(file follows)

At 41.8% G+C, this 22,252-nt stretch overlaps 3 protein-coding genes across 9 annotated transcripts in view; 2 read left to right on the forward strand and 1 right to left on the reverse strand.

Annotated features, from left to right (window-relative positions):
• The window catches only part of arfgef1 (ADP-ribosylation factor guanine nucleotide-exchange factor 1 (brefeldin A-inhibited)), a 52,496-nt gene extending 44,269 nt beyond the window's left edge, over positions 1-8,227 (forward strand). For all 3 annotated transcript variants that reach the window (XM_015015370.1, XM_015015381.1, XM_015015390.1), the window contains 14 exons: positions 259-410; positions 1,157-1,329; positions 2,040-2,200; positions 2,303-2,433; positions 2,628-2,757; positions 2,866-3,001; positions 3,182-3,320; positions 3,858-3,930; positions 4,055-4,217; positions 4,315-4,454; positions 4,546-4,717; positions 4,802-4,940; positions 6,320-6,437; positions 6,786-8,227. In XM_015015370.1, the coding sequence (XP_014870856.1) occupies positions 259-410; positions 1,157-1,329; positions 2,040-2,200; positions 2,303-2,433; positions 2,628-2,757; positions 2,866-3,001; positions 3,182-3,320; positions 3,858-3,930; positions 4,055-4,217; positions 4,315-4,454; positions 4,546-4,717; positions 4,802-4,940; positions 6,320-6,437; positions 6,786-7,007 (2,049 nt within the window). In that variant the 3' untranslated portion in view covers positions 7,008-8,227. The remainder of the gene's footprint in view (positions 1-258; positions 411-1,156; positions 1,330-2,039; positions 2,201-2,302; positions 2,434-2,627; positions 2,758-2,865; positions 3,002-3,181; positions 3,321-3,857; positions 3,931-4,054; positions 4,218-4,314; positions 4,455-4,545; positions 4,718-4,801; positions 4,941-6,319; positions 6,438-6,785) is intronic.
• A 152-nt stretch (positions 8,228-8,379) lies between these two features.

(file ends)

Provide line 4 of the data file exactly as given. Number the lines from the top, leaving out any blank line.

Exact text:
• A 152-nt stretch (positions 8,228-8,379) lies between these two features.